• Experience, if any, working on a research project with a large team
  • What stage you are at in your graduate work
  • What terms (winter or summer or both) you want to work with RAVEN
  • Other jobs (TA, RA, other) you will be working during the terms requested
  • Name of your thesis supervisor who will be contacted for a reference

Note: we strongly suggest that students check with their thesis supervisor before applying for this position; the supervisors will be contacted for a reference.

Send your cover letter, a copy of all your graduate academic transcripts, a past term paper or other writing sample, and your CV to:

Susan O’Donnell, Researcher and Adjunct Professor, UNB Sociology: susanodo@unb.ca

This position is covered by the Collective Agreement negotiated between PSAC on behalf of the Union of Graduate Student Workers (UGSW) Local 60550, and UNB. The University of New Brunswick and the Public Service Alliance of Canada are committed to Employment Equity.

RAVEN at NBEN’s Eco-Confluence event

RAVEN applied to be an associate member of the New Brunswick Environmental Network (NBEN). We participated with many other environmental groups around the province at the NBEN annual meeting. At the Nov. 17 event in New Maryland, we had the opportunity to learn about other groups’ current issues, priorities, tools at strategic approaches to tackling pressing environmental challenges.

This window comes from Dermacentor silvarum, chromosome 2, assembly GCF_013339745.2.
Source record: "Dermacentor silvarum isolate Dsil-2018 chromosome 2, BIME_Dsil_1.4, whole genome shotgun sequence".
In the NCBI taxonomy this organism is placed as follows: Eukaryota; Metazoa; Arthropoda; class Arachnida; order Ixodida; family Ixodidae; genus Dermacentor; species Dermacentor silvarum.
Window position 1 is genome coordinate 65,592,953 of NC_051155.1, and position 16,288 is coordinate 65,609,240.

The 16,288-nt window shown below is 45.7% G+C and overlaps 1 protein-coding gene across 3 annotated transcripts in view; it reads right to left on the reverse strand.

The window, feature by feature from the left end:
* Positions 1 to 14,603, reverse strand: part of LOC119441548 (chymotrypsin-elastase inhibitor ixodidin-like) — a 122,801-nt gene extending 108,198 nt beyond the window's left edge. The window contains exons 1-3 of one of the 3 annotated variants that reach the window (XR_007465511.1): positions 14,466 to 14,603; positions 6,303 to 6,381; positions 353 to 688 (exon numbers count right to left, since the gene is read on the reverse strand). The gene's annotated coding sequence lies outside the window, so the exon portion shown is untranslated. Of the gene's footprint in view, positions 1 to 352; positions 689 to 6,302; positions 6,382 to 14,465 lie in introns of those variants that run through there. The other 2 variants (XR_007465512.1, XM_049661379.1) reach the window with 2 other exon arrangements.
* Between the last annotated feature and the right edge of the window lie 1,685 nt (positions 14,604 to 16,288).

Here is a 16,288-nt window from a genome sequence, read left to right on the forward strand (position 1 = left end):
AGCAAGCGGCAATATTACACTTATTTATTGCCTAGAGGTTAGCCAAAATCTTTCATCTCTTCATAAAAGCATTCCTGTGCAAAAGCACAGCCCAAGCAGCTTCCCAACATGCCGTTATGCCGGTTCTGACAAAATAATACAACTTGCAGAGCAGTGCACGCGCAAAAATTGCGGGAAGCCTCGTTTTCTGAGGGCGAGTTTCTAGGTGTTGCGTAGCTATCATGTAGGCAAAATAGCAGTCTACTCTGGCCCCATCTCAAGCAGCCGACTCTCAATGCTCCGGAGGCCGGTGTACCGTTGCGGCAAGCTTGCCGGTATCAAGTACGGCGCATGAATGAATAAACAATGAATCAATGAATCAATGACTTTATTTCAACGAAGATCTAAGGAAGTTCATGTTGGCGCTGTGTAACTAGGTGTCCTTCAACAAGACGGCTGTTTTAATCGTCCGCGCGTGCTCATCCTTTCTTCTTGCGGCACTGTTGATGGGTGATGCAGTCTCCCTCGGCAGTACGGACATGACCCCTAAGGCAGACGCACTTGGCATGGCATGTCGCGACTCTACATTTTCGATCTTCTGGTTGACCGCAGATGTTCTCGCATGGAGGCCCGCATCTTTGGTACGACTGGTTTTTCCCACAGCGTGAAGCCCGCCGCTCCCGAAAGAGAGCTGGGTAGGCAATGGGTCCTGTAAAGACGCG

Video: “We never surrendered”

In a video produced by the NB Media Co-op, the RAVEN team spoke with Wolastoq Grand Council Chief Ron Tremblay. He describes the importance of honouring the treaties. He also relates how the 2013 struggle in Elsipogtog and Kent County over exploration for shale gas resulted in the Peace and Friendship Alliance and relationships with allies. You can watch it here.

RAVEN at the Wolastoq / Saint John River Summit

RAVEN participated in a community summit organized by the St. John River Society and WWF Canada. The event was held at the Charlotte St. Arts Centre in Fredericton on Nov. 6 and The Ville in Marysville on Nov. 7. The Marysville meeting brought together dozens of environmental and community groups working on issues involving the river. At that event, Susan O’Donnell spoke about the RAVEN project. She also spoke about the importance of giving the Wolastoq back its name, a request made by the Wolastoq Grand Council.

Spraying glyphosate on forests clashes with Indigenous rights

RAVEN’s Susan O’Donnell attended a public event on Nov. 3 in a community hall in Tobique First Nation. At the meeting, 50 people gathered to discuss how to stop the spraying of glyphosate on the New Brunswick forest. She spoke briefly about RAVEN at the gathering and, for the NB Media Co-op, interviewed several people for a news story. You can read it here.

Filmmaker exposes corporate capture in forestry in New Brunswick

For the NB Media C0-op, RAVEN’s Tracy Glynn spoke with NB filmmaker Charles Thériault for a news story. In the story, Charles spoke about how his troubling encounter with a young man in the northern rural New Brunswick community of Kedgwick made him turn his camera on the forest. Read the story here.